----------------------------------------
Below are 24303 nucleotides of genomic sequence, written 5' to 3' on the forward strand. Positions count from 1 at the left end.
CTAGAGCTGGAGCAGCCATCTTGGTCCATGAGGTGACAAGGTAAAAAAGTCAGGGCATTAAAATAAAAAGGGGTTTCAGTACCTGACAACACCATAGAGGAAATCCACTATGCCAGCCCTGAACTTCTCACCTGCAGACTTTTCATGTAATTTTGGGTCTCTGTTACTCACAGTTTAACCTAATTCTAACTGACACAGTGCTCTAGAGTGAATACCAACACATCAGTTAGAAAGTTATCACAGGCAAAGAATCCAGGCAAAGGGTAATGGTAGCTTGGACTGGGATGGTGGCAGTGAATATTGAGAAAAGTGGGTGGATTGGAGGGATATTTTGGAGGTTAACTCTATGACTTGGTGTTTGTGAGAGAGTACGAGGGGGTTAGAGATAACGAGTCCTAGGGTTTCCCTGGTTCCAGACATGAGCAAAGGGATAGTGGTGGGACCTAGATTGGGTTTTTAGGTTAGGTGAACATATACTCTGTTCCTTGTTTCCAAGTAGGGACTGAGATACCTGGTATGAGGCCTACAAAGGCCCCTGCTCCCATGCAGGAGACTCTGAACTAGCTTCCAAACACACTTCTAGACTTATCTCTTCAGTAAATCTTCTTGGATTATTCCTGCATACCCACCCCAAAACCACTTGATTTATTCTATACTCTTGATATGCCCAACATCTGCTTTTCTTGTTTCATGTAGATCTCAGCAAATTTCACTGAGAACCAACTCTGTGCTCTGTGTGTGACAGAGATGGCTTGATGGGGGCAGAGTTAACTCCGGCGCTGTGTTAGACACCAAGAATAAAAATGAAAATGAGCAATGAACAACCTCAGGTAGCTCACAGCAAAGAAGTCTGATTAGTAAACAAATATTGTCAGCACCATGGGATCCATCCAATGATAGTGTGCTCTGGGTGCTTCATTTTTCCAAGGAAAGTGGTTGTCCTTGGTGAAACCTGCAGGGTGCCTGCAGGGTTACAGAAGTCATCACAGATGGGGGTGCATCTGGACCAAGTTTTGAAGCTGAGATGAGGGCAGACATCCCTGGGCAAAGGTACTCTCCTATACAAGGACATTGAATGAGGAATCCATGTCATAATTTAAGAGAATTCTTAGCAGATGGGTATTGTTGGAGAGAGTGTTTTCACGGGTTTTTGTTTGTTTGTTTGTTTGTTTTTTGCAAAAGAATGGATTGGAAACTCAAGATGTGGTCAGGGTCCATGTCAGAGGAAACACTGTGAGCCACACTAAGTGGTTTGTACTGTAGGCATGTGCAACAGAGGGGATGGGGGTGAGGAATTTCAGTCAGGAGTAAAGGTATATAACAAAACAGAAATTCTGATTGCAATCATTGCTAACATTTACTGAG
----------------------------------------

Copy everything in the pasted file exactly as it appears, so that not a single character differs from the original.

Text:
Below are 24303 nucleotides of genomic sequence, written 5' to 3' on the forward strand. Positions count from 1 at the left end.
CTAGAGCTGGAGCAGCCATCTTGGTCCATGAGGTGACAAGGTAAAAAAGTCAGGGCATTAAAATAAAAAGGGGTTTCAGTACCTGACAACACCATAGAGGAAATCCACTATGCCAGCCCTGAACTTCTCACCTGCAGACTTTTCATGTAATTTTGGGTCTCTGTTACTCACAGTTTAACCTAATTCTAACTGACACAGTGCTCTAGAGTGAATACCAACACATCAGTTAGAAAGTTATCACAGGCAAAGAATCCAGGCAAAGGGTAATGGTAGCTTGGACTGGGATGGTGGCAGTGAATATTGAGAAAAGTGGGTGGATTGGAGGGATATTTTGGAGGTTAACTCTATGACTTGGTGTTTGTGAGAGAGTACGAGGGGGTTAGAGATAACGAGTCCTAGGGTTTCCCTGGTTCCAGACATGAGCAAAGGGATAGTGGTGGGACCTAGATTGGGTTTTTAGGTTAGGTGAACATATACTCTGTTCCTTGTTTCCAAGTAGGGACTGAGATACCTGGTATGAGGCCTACAAAGGCCCCTGCTCCCATGCAGGAGACTCTGAACTAGCTTCCAAACACACTTCTAGACTTATCTCTTCAGTAAATCTTCTTGGATTATTCCTGCATACCCACCCCAAAACCACTTGATTTATTCTATACTCTTGATATGCCCAACATCTGCTTTTCTTGTTTCATGTAGATCTCAGCAAATTTCACTGAGAACCAACTCTGTGCTCTGTGTGTGACAGAGATGGCTTGATGGGGGCAGAGTTAACTCCGGCGCTGTGTTAGACACCAAGAATAAAAATGAAAATGAGCAATGAACAACCTCAGGTAGCTCACAGCAAAGAAGTCTGATTAGTAAACAAATATTGTCAGCACCATGGGATCCATCCAATGATAGTGTGCTCTGGGTGCTTCATTTTTCCAAGGAAAGTGGTTGTCCTTGGTGAAACCTGCAGGGTGCCTGCAGGGTTACAGAAGTCATCACAGATGGGGGTGCATCTGGACCAAGTTTTGAAGCTGAGATGAGGGCAGACATCCCTGGGCAAAGGTACTCTCCTATACAAGGACATTGAATGAGGAATCCATGTCATAATTTAAGAGAATTCTTAGCAGATGGGTATTGTTGGAGAGAGTGTTTTCACGGGTTTTTGTTTGTTTGTTTGTTTGTTTTTTGCAAAAGAATGGATTGGAAACTCAAGATGTGGTCAGGGTCCATGTCAGAGGAAACACTGTGAGCCACACTAAGTGGTTTGTACTGTAGGCATGTGCAACAGAGGGGATGGGGGTGAGGAATTTCAGTCAGGAGTAAAGGTATATAACAAAACAGAAATTCTGATTGCAATCATTGCTAACATTTACTGAG